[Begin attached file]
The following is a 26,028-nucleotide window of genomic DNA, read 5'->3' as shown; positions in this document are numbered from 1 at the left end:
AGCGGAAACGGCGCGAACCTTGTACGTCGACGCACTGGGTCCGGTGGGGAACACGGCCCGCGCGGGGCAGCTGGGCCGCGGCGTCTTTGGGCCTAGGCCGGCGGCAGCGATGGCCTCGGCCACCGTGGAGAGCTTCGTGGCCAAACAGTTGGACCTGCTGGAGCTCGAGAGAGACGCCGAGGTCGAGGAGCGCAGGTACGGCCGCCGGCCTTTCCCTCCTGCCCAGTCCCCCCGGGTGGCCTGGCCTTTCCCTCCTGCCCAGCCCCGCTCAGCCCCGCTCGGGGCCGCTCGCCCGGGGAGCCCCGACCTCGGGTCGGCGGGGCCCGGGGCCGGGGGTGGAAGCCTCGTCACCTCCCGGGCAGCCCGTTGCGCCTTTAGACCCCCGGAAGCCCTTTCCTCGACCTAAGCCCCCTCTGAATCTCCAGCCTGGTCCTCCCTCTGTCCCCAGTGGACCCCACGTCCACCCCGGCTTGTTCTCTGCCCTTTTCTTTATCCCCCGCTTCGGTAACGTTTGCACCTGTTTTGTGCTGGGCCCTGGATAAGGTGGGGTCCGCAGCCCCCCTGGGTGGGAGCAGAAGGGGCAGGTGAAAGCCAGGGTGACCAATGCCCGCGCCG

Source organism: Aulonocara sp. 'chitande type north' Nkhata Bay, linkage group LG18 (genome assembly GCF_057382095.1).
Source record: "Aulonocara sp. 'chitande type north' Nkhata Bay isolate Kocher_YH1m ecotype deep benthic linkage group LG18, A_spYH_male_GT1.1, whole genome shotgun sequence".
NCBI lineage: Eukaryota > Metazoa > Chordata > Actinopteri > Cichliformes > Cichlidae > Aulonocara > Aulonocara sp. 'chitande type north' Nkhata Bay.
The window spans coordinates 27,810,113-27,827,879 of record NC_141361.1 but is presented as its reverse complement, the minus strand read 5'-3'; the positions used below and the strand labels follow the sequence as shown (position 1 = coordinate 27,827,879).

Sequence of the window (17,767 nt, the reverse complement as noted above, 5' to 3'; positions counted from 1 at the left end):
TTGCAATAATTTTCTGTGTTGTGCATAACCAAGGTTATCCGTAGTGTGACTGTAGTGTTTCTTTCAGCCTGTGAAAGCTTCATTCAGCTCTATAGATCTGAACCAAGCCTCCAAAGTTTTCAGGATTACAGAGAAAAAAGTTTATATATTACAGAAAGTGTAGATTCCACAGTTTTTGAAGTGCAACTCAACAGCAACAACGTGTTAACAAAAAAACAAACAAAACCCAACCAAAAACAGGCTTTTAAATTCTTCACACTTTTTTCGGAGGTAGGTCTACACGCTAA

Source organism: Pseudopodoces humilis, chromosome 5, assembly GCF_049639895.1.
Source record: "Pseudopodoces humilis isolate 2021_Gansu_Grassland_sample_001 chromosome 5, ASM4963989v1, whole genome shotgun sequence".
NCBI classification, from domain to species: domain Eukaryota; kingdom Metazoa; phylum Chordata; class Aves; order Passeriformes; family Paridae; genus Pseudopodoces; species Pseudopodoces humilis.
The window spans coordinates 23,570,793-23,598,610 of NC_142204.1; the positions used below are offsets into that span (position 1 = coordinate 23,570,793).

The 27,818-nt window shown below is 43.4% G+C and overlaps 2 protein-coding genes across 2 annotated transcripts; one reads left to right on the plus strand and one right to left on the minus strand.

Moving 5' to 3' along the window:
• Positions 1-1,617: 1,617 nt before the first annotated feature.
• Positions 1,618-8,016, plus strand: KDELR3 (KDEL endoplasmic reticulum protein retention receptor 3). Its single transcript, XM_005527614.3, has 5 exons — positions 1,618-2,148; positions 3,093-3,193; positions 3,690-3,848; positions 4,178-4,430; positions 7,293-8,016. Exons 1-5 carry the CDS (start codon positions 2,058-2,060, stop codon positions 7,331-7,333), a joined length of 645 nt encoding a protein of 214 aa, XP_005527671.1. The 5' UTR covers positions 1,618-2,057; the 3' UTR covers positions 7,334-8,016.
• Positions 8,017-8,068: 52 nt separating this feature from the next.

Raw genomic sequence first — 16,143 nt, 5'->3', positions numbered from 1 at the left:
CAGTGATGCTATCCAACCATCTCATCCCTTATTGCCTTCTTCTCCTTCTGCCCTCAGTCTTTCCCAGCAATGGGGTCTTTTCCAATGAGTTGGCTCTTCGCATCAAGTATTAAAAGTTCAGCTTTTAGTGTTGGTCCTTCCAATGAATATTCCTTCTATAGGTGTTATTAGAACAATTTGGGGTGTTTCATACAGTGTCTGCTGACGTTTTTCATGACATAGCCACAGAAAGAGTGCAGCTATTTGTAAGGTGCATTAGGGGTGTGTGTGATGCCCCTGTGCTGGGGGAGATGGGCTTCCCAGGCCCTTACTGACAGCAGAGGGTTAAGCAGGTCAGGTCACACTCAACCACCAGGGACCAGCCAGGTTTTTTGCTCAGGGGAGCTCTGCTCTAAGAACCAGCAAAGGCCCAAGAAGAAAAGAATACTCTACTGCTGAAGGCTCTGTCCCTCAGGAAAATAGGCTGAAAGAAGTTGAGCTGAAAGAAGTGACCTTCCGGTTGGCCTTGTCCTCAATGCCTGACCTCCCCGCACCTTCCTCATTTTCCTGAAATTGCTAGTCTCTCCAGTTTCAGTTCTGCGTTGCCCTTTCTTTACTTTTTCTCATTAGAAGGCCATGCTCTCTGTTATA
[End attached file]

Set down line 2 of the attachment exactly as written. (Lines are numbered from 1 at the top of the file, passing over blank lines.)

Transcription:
AGCGGAAACGGCGCGAACCTTGTACGTCGACGCACTGGGTCCGGTGGGGAACACGGCCCGCGCGGGGCAGCTGGGCCGCGGCGTCTTTGGGCCTAGGCCGGCGGCAGCGATGGCCTCGGCCACCGTGGAGAGCTTCGTGGCCAAACAGTTGGACCTGCTGGAGCTCGAGAGAGACGCCGAGGTCGAGGAGCGCAGGTACGGCCGCCGGCCTTTCCCTCCTGCCCAGTCCCCCCGGGTGGCCTGGCCTTTCCCTCCTGCCCAGCCCCGCTCAGCCCCGCTCGGGGCCGCTCGCCCGGGGAGCCCCGACCTCGGGTCGGCGGGGCCCGGGGCCGGGGGTGGAAGCCTCGTCACCTCCCGGGCAGCCCGTTGCGCCTTTAGACCCCCGGAAGCCCTTTCCTCGACCTAAGCCCCCTCTGAATCTCCAGCCTGGTCCTCCCTCTGTCCCCAGTGGACCCCACGTCCACCCCGGCTTGTTCTCTGCCCTTTTCTTTATCCCCCGCTTCGGTAACGTTTGCACCTGTTTTGTGCTGGGCCCTGGATAAGGTGGGGTCCGCAGCCCCCCTGGGTGGGAGCAGAAGGGGCAGGTGAAAGCCAGGGTGACCAATGCCCGCGCCG